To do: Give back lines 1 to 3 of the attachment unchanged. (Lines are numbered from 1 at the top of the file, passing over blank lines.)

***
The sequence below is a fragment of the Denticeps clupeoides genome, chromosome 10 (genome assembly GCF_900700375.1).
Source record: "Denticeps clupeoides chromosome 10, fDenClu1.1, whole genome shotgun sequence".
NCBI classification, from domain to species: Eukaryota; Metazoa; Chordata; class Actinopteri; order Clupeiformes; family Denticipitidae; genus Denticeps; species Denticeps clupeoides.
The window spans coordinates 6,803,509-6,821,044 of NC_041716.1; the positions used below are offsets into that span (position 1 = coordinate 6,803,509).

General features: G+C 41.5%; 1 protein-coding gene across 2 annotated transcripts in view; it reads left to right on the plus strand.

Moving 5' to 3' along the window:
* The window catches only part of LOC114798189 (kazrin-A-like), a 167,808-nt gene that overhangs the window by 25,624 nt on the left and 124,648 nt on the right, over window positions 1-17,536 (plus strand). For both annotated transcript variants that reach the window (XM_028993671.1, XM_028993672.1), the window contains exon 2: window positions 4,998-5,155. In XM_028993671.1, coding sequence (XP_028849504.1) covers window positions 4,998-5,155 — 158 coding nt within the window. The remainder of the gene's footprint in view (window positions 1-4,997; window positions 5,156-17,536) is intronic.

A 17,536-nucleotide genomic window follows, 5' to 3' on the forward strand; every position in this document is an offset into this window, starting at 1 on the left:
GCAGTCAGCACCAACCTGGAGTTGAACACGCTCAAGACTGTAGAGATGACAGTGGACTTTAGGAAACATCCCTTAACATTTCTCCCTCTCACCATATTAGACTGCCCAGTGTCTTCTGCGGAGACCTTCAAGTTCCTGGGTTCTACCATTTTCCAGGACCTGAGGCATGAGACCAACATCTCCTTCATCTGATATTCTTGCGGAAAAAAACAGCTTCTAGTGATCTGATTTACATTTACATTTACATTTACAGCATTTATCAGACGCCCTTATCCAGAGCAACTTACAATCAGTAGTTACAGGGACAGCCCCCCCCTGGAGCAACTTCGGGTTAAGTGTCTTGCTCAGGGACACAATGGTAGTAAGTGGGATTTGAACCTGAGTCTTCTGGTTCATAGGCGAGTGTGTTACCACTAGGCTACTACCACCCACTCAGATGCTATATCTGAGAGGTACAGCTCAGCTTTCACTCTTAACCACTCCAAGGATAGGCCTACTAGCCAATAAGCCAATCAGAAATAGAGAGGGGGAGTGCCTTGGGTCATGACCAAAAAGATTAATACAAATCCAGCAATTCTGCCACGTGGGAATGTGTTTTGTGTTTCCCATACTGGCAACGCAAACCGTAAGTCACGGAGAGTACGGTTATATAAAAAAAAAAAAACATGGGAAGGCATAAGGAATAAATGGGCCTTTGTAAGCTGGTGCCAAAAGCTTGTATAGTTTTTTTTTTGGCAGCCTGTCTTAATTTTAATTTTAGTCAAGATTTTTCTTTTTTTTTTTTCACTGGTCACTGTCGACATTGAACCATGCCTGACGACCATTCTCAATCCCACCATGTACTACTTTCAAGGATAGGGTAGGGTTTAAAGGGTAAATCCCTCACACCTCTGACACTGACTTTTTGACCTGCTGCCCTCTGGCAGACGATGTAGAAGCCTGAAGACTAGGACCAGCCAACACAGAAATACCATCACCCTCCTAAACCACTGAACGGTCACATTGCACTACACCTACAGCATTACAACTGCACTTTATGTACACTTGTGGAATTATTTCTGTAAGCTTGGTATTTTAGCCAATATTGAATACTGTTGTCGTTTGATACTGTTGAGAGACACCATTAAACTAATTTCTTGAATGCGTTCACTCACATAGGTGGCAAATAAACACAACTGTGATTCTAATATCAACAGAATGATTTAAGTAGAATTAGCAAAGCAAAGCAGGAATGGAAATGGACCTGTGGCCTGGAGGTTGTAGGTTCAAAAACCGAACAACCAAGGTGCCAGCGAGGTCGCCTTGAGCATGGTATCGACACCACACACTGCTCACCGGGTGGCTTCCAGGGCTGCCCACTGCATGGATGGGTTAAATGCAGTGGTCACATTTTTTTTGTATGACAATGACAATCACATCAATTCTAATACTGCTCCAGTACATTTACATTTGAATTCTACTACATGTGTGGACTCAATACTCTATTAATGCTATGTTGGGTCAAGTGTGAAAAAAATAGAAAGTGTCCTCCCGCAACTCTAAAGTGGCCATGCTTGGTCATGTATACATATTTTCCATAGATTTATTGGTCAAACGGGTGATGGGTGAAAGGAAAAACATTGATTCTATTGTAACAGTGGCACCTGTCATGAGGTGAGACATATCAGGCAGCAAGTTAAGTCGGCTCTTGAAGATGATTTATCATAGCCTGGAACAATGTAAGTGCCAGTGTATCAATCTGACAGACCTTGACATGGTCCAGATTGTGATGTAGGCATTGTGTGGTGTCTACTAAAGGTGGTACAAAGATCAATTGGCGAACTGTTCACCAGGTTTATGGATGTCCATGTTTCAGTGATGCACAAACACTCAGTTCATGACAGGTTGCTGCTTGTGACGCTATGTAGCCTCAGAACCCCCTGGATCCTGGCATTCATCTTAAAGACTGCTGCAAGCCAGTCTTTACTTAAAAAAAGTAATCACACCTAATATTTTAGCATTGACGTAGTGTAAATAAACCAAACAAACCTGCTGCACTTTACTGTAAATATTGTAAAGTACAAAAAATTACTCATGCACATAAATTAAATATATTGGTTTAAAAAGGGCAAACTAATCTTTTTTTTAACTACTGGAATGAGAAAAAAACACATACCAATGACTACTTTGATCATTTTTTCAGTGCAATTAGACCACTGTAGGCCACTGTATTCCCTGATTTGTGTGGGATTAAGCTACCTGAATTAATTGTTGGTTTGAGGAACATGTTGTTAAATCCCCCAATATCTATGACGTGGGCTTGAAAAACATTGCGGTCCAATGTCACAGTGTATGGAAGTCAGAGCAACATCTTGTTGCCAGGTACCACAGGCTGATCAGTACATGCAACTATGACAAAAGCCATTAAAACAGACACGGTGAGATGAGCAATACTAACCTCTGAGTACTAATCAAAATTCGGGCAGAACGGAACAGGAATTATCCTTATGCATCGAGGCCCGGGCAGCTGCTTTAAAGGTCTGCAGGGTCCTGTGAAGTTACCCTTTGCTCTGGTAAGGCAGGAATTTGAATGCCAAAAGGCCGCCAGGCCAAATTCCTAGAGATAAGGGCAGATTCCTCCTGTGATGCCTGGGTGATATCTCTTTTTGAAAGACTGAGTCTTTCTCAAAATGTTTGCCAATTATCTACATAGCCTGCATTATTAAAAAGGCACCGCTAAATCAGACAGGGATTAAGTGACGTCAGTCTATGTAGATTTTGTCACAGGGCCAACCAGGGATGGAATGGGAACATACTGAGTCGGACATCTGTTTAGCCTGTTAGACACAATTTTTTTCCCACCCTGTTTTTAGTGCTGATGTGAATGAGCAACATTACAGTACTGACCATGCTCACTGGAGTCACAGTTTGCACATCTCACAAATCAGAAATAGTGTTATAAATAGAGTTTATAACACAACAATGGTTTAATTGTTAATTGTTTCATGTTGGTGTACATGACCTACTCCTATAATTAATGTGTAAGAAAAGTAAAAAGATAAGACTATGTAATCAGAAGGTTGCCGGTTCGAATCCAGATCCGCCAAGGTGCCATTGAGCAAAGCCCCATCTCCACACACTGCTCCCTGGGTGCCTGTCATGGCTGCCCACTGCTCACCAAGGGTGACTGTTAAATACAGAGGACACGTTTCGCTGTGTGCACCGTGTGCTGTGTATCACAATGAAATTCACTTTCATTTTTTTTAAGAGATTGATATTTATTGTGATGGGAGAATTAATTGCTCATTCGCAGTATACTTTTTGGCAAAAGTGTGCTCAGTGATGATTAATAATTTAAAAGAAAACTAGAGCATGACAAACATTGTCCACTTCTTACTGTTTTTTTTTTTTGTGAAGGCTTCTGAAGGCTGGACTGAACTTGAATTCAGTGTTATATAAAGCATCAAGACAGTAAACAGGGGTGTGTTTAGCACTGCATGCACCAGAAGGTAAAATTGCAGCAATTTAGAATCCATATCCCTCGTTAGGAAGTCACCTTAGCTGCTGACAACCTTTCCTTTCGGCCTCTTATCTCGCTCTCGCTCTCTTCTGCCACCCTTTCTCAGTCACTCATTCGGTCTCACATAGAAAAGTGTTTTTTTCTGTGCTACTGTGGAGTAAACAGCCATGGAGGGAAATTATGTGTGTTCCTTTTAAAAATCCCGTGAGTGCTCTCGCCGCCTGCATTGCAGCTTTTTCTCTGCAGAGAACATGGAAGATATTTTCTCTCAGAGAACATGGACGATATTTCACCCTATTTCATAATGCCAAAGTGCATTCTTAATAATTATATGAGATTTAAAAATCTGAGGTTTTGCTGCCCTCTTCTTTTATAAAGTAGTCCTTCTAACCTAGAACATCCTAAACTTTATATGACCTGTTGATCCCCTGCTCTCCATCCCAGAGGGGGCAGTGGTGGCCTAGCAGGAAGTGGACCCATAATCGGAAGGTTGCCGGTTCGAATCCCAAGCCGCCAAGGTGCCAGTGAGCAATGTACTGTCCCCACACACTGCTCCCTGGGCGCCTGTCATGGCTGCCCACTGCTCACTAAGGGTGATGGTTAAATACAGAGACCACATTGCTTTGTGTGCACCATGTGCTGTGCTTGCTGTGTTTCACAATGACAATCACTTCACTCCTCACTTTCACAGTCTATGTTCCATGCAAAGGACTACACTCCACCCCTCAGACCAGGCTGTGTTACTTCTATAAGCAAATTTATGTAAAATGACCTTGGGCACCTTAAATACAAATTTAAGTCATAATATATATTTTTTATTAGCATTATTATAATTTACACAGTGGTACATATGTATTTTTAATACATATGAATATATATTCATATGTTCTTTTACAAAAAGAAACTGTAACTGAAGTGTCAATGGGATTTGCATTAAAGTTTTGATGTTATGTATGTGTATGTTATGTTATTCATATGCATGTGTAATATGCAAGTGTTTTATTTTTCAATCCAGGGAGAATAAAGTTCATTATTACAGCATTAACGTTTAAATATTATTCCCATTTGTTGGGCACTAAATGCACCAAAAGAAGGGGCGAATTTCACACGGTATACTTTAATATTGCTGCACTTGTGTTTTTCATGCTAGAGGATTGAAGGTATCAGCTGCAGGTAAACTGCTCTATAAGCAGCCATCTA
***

The sequence below is a fragment of the Denticeps clupeoides genome, chromosome 10 (genome assembly GCF_900700375.1).
Source record: "Denticeps clupeoides chromosome 10, fDenClu1.1, whole genome shotgun sequence".
NCBI classification, from domain to species: Eukaryota; Metazoa; Chordata; class Actinopteri; order Clupeiformes; family Denticipitidae; genus Denticeps; species Denticeps clupeoides.